However, brandjacking is a broad term and is not always performed with malicious intent and in rare cases, it could be beneficial to authentic businesses.
Since Instagram’s best functionalities were previously only on mobile phones with poor provisions for web-viewing on tablets and PCs, software developers Pek Pongpaet and Brandon Leonardo launched Pinstagram – a mash-up of Instagram and Pinterest. Users could then view Instagram feeds in the waterfall layout of Pinterest, resizable to fit different screen sizes.
While it certainly contributed to the popularity of Pinterest, Instagram benefited greatly as it had more people viewing across multiple devices. The brands never commented on this mashup, but they never sued or complained, either. This is one of the rare occasions where brandjacking causes no harm. Another instance is people creating fan/update pages of businesses and personalities on social media out of pure loyalty and love – with no intent to scam customers and fans or discredit the brand.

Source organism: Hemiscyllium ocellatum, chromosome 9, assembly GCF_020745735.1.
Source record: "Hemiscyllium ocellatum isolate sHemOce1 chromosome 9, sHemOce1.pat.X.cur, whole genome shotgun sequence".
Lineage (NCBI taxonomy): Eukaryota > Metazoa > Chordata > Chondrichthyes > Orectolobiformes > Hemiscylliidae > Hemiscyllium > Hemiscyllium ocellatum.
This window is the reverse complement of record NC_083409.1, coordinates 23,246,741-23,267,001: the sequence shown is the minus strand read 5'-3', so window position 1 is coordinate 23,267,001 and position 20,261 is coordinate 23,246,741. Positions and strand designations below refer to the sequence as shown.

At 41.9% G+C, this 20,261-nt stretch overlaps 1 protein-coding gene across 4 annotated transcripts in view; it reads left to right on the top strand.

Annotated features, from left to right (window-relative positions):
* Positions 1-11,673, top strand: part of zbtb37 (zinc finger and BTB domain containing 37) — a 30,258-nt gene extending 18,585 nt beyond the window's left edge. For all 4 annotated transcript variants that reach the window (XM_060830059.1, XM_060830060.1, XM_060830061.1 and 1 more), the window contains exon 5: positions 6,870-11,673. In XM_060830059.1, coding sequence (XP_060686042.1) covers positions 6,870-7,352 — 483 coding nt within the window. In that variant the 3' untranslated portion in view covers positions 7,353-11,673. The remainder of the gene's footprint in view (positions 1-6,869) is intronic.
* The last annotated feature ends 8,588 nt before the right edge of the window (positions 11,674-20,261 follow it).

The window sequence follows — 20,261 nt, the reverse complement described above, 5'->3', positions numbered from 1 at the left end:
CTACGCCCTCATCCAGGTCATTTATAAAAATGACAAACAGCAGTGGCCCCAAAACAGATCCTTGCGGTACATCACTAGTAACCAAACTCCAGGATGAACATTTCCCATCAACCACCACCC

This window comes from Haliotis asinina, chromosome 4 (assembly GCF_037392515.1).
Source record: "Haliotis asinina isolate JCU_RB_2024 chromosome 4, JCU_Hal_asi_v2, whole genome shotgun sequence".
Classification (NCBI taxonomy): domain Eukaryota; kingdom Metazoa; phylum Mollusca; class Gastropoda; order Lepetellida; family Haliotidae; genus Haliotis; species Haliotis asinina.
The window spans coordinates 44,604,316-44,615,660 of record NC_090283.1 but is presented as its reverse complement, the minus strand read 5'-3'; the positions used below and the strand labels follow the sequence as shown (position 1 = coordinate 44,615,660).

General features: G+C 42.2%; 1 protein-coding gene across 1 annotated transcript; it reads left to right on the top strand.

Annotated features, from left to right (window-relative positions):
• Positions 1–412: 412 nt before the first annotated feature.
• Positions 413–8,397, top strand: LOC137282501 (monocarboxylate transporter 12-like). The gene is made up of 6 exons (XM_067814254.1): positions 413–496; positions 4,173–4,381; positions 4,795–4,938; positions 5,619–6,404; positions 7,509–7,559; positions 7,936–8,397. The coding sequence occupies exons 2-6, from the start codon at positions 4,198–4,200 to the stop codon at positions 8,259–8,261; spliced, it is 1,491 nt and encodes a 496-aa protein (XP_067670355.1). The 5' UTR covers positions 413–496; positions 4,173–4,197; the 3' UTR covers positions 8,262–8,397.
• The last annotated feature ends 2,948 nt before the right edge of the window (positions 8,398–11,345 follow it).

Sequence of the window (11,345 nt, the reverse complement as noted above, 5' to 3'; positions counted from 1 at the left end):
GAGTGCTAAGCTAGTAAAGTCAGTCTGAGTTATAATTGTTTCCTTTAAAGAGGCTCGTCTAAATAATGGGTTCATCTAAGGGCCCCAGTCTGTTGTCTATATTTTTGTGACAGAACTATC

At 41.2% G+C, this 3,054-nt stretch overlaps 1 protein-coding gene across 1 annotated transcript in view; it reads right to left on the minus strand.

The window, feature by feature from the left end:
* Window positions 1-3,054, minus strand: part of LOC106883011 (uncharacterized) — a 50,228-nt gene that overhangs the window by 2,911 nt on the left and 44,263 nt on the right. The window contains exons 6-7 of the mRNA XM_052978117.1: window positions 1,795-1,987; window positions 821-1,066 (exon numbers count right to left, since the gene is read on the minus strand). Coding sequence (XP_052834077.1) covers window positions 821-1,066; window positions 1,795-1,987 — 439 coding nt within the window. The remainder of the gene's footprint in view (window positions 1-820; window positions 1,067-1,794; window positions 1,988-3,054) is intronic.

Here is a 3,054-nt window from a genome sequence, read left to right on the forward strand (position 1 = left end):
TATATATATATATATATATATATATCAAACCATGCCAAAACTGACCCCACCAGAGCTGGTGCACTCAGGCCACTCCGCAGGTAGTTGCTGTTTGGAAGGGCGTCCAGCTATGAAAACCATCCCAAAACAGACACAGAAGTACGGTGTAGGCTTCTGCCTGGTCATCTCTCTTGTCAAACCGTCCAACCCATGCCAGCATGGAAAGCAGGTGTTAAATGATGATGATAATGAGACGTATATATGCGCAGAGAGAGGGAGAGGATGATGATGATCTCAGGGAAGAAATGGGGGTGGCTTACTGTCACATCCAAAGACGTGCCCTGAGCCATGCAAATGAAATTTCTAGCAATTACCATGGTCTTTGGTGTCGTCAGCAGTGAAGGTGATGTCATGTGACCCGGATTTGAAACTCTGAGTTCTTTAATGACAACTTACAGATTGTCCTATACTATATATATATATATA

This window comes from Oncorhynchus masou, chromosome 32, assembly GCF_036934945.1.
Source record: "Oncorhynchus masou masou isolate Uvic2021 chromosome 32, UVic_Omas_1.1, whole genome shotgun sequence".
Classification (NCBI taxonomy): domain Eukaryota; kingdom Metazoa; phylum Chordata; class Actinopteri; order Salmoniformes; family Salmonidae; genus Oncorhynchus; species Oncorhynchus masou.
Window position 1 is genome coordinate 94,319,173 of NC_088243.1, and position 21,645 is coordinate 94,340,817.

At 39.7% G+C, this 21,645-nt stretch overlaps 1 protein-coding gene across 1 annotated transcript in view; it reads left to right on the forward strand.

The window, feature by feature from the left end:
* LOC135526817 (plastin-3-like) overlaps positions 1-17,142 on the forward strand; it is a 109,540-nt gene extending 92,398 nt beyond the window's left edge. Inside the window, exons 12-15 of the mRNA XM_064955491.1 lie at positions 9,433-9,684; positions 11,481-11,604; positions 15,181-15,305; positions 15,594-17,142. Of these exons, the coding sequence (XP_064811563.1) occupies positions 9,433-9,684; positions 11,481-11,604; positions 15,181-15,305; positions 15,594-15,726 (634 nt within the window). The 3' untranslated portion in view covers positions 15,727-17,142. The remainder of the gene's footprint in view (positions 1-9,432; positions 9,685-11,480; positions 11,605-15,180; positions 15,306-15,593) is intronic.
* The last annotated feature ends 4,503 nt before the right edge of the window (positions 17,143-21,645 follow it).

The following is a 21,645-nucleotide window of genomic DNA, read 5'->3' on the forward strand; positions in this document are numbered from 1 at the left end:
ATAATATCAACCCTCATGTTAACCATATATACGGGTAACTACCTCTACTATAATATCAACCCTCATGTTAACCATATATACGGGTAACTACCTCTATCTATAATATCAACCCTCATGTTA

With the rise of the internet and the ease of creating fake pages and websites, brandjacking is at an all-time high and a major source of concern for businesses at all levels. Instagram alone records over a billion users on its app as of 2021, but in reality, only about 50-60% of the accounts are real. The rest are bots and fake accounts created by people for various reasons, one of which is brandjacking. On Facebook, the reality is the same and it’s seemingly worsening with time.
Categories of brandjacking (with example cases)
This is the commonest form and the major scenario both in the physical world and in the online sphere. Infringers would assume the name, logos, social media usernames, associated designs, and general identity of another brand with the intent to steal customers and corner patrons to fake websites, stores, and pages.
Consumers lose estimably $60 billion every year to identity criminals posing as legitimate businesses.